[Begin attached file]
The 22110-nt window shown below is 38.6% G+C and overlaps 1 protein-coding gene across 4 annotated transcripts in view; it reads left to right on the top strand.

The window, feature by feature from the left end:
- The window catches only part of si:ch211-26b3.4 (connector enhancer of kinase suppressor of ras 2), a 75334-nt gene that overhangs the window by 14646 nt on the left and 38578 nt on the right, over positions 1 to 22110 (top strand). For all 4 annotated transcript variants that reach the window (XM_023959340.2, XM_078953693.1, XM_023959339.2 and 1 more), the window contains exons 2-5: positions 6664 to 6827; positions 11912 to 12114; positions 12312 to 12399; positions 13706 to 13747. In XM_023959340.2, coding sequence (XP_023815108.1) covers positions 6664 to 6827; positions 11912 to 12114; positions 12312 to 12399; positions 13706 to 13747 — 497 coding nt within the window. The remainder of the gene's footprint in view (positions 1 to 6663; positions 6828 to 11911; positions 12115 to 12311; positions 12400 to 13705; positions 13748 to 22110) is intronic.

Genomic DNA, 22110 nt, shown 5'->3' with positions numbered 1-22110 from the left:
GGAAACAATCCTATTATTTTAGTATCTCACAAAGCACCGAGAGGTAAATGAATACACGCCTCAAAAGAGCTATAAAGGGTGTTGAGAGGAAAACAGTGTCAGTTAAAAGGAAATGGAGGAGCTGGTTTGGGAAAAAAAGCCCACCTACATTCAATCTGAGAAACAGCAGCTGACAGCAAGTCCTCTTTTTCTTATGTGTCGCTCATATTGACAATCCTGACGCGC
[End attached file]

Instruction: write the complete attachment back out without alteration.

The 22110-nt window shown below is 38.6% G+C and overlaps 1 protein-coding gene across 4 annotated transcripts in view; it reads left to right on the top strand.

The window, feature by feature from the left end:
- The window catches only part of si:ch211-26b3.4 (connector enhancer of kinase suppressor of ras 2), a 75334-nt gene that overhangs the window by 14646 nt on the left and 38578 nt on the right, over positions 1 to 22110 (top strand). For all 4 annotated transcript variants that reach the window (XM_023959340.2, XM_078953693.1, XM_023959339.2 and 1 more), the window contains exons 2-5: positions 6664 to 6827; positions 11912 to 12114; positions 12312 to 12399; positions 13706 to 13747. In XM_023959340.2, coding sequence (XP_023815108.1) covers positions 6664 to 6827; positions 11912 to 12114; positions 12312 to 12399; positions 13706 to 13747 — 497 coding nt within the window. The remainder of the gene's footprint in view (positions 1 to 6663; positions 6828 to 11911; positions 12115 to 12311; positions 12400 to 13705; positions 13748 to 22110) is intronic.

Genomic DNA, 22110 nt, shown 5'->3' with positions numbered 1-22110 from the left:
GGAAACAATCCTATTATTTTAGTATCTCACAAAGCACCGAGAGGTAAATGAATACACGCCTCAAAAGAGCTATAAAGGGTGTTGAGAGGAAAACAGTGTCAGTTAAAAGGAAATGGAGGAGCTGGTTTGGGAAAAAAAGCCCACCTACATTCAATCTGAGAAACAGCAGCTGACAGCAAGTCCTCTTTTTCTTATGTGTCGCTCATATTGACAATCCTGACGCGC